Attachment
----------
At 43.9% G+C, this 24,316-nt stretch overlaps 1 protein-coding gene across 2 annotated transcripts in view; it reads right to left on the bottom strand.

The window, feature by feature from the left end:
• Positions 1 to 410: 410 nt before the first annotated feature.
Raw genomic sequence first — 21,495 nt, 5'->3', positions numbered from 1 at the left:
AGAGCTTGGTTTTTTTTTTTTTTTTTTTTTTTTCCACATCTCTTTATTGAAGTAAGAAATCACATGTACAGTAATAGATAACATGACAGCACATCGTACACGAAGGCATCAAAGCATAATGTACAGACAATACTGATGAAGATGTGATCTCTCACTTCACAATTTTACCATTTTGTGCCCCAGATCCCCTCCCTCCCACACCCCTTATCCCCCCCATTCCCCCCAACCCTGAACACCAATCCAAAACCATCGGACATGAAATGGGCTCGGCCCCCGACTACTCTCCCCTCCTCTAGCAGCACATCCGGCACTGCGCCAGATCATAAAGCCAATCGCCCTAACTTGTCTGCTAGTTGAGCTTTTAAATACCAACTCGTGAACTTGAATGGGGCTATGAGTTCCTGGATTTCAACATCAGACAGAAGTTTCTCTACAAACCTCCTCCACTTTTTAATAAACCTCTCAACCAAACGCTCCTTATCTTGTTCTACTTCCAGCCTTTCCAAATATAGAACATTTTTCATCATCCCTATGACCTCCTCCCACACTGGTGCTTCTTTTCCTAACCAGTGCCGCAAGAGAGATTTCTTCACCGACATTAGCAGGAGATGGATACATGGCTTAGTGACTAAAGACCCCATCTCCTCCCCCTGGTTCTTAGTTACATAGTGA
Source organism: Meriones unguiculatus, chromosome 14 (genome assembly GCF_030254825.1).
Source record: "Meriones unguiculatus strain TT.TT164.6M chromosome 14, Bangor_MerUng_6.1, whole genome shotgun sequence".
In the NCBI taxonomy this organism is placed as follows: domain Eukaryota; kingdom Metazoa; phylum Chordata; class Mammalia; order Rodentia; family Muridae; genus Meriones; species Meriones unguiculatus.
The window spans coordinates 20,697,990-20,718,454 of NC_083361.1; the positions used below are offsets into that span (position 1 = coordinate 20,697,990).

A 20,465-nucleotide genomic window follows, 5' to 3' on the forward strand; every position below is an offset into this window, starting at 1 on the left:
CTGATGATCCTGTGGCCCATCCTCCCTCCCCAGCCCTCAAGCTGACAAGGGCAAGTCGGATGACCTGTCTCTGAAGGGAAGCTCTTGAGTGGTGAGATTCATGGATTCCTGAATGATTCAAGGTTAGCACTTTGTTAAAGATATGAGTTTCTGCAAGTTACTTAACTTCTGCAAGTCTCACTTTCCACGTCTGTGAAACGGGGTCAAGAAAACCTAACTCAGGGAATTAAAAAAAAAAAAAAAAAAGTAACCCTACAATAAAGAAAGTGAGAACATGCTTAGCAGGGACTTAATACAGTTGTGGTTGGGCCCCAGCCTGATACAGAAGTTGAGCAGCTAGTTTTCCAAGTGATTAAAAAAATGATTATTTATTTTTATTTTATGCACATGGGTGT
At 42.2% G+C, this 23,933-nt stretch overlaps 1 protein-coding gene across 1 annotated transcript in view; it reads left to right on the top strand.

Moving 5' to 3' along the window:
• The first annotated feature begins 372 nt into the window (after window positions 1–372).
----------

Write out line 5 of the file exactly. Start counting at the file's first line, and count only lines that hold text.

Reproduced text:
AGAGCTTGGTTTTTTTTTTTTTTTTTTTTTTTTCCACATCTCTTTATTGAAGTAAGAAATCACATGTACAGTAATAGATAACATGACAGCACATCGTACACGAAGGCATCAAAGCATAATGTACAGACAATACTGATGAAGATGTGATCTCTCACTTCACAATTTTACCATTTTGTGCCCCAGATCCCCTCCCTCCCACACCCCTTATCCCCCCCATTCCCCCCAACCCTGAACACCAATCCAAAACCATCGGACATGAAATGGGCTCGGCCCCCGACTACTCTCCCCTCCTCTAGCAGCACATCCGGCACTGCGCCAGATCATAAAGCCAATCGCCCTAACTTGTCTGCTAGTTGAGCTTTTAAATACCAACTCGTGAACTTGAATGGGGCTATGAGTTCCTGGATTTCAACATCAGACAGAAGTTTCTCTACAAACCTCCTCCACTTTTTAATAAACCTCTCAACCAAACGCTCCTTATCTTGTTCTACTTCCAGCCTTTCCAAATATAGAACATTTTTCATCATCCCTATGACCTCCTCCCACACTGGTGCTTCTTTTCCTAACCAGTGCCGCAAGAGAGATTTCTTCACCGACATTAGCAGGAGATGGATACATGGCTTAGTGACTAAAGACCCCATCTCCTCCCCCTGGTTCTTAGTTACATAGTGA